Arthur Frommer and his daughter Pauline spoke at the National Book Festival in Washington, DC this past weekend. They each gave a presentation about travel from their perspectives. Both focused on exploring alternative lodging — hostels, private homes and apartments.
Both the older and younger Frommer spent the bulk of their time discussing alternatives to staying in normal hotels when vacationing in order to save money. They also mentioned that changing the American paradigm of travel from a day here and a couple of days there to settling in one city for a week would also save valuable travel funds. In this day of higher airfares and low exchange rates, finding alternatives to the normal lodging options will save enough to make vacations affordable.
The Frommers are not the only ones preaching this approach. Vagabonding.com has written about staying in a private room in Paris. The New York Times noted that private homes were an option in the U.K. decades ago.
The organization that Frommer referred to most when discussing reservations at private homes was homeaway.com. He claims that this organization “boasts more than 75,000 properties in nearly 100 countries. The properties range from comfy condos to historic castles, expansive villas to basic bungalows and everything in between.”
Another option is to swap homes. Frommer mentioned this as a perfect way to basically eliminate housing costs when overseas. One traveler, Tom Kilroy, who lives in San Diego has parlayed his home into vacations in Paris, Amsterdam and Costa Rica according to SanDiego.com. “With a home exchange, all you really pay for is airfare; you cook your own meals, make your own coffee. When you have to pay two euros for a cup of coffee and you like three cups each morning, imagine how much you save. Your expenses are down to nothing.”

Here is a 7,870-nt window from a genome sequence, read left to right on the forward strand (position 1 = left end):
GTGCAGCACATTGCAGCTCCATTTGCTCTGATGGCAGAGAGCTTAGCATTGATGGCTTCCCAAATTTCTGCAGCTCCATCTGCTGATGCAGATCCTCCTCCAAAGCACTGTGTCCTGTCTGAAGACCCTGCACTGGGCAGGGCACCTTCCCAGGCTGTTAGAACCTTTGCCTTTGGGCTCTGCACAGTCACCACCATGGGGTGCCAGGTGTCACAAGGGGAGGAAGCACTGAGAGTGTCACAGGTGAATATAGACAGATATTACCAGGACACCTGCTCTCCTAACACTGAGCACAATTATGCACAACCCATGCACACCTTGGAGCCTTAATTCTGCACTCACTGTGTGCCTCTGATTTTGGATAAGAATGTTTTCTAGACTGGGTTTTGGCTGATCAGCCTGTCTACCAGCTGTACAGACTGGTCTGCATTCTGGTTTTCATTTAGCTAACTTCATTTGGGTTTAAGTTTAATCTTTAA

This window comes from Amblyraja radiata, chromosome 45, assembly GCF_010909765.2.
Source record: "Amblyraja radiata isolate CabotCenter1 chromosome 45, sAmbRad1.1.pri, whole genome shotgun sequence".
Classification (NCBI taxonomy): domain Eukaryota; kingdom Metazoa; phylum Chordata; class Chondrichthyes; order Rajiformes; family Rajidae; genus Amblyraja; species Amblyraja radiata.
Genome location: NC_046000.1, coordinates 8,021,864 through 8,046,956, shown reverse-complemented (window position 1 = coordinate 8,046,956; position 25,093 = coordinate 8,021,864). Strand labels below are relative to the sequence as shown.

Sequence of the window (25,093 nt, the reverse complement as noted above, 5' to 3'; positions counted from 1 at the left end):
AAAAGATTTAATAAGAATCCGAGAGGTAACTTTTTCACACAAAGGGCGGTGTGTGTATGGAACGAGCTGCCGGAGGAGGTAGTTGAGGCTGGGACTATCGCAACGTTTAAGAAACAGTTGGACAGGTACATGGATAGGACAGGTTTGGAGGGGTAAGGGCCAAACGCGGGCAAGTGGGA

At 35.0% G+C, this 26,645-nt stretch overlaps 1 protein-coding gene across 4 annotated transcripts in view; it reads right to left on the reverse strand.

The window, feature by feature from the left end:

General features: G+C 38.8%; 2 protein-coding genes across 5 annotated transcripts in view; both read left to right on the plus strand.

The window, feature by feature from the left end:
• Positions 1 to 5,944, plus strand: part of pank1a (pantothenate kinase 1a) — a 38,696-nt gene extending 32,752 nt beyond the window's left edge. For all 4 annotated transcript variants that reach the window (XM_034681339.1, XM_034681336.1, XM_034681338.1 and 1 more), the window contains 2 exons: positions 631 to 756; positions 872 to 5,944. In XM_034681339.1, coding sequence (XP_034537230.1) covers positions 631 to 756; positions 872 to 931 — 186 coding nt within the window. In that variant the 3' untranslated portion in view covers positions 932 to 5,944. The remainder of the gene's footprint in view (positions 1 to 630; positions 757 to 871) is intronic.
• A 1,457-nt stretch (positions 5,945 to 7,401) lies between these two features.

Frommer also mentioned hostels as an affordable place to stay for intrepid travelers. Many of us who traveled decades ago remember the youth hostels (or hostels) and the Youth Hostel Association. These kinds of large dormitory establishments with common showers and toilets still serve many younger travelers, however, the term hostel now also refers to more traditional hotel-like properties whose rooms have been reconfigured to hold four beds (two sets of bunk beds) that are rented out individually. The bathroom is then shared by only the occupants of the rooms rather than scores of travelers.
These days hostels come in all shorts configurations. Check out websites like hostelbookers.com, hostelworld.com or hostelz.com. Many of today’s guidebooks such as Rick Steves’, Rough Guides and Let’s Go have reviews of the hostels and the Web is filled with social networking sites like tripadvisor.com that often rate hostels as well as traditional hotels. These hostels are no longer exclusively for the young backpacking crowd.
Taking advantage of alternative lodging options can make a big enough difference in price to allow adventurous vacationers to choose between being able to enjoy big-city living or a nice villa in the countryside rather than being forced to engage in a, heaven forbid, “staycation.”
Given that choice, I’ll take Budapest, Paris, Seville or Tuscany.